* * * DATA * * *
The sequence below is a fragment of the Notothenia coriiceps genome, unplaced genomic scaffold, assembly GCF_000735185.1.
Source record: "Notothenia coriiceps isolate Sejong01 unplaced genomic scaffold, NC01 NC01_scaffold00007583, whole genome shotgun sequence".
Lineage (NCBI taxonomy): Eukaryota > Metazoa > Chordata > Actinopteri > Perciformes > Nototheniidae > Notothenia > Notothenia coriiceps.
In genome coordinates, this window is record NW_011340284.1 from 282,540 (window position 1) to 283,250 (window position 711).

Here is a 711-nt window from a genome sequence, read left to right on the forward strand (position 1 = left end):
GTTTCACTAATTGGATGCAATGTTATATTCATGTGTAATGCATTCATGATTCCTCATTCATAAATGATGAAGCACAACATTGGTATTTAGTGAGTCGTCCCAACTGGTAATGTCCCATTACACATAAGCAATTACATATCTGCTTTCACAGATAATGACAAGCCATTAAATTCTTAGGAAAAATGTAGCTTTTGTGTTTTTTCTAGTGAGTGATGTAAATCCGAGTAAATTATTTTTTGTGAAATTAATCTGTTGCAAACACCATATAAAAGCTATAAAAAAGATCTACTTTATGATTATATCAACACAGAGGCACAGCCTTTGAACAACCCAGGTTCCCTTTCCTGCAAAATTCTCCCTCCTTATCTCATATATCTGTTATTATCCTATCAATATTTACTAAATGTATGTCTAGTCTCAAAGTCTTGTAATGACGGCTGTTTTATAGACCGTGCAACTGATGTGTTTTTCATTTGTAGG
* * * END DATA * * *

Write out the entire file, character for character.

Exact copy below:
The sequence below is a fragment of the Notothenia coriiceps genome, unplaced genomic scaffold, assembly GCF_000735185.1.
Source record: "Notothenia coriiceps isolate Sejong01 unplaced genomic scaffold, NC01 NC01_scaffold00007583, whole genome shotgun sequence".
Lineage (NCBI taxonomy): Eukaryota > Metazoa > Chordata > Actinopteri > Perciformes > Nototheniidae > Notothenia > Notothenia coriiceps.
In genome coordinates, this window is record NW_011340284.1 from 282,540 (window position 1) to 283,250 (window position 711).

Here is a 711-nt window from a genome sequence, read left to right on the forward strand (position 1 = left end):
GTTTCACTAATTGGATGCAATGTTATATTCATGTGTAATGCATTCATGATTCCTCATTCATAAATGATGAAGCACAACATTGGTATTTAGTGAGTCGTCCCAACTGGTAATGTCCCATTACACATAAGCAATTACATATCTGCTTTCACAGATAATGACAAGCCATTAAATTCTTAGGAAAAATGTAGCTTTTGTGTTTTTTCTAGTGAGTGATGTAAATCCGAGTAAATTATTTTTTGTGAAATTAATCTGTTGCAAACACCATATAAAAGCTATAAAAAAGATCTACTTTATGATTATATCAACACAGAGGCACAGCCTTTGAACAACCCAGGTTCCCTTTCCTGCAAAATTCTCCCTCCTTATCTCATATATCTGTTATTATCCTATCAATATTTACTAAATGTATGTCTAGTCTCAAAGTCTTGTAATGACGGCTGTTTTATAGACCGTGCAACTGATGTGTTTTTCATTTGTAGG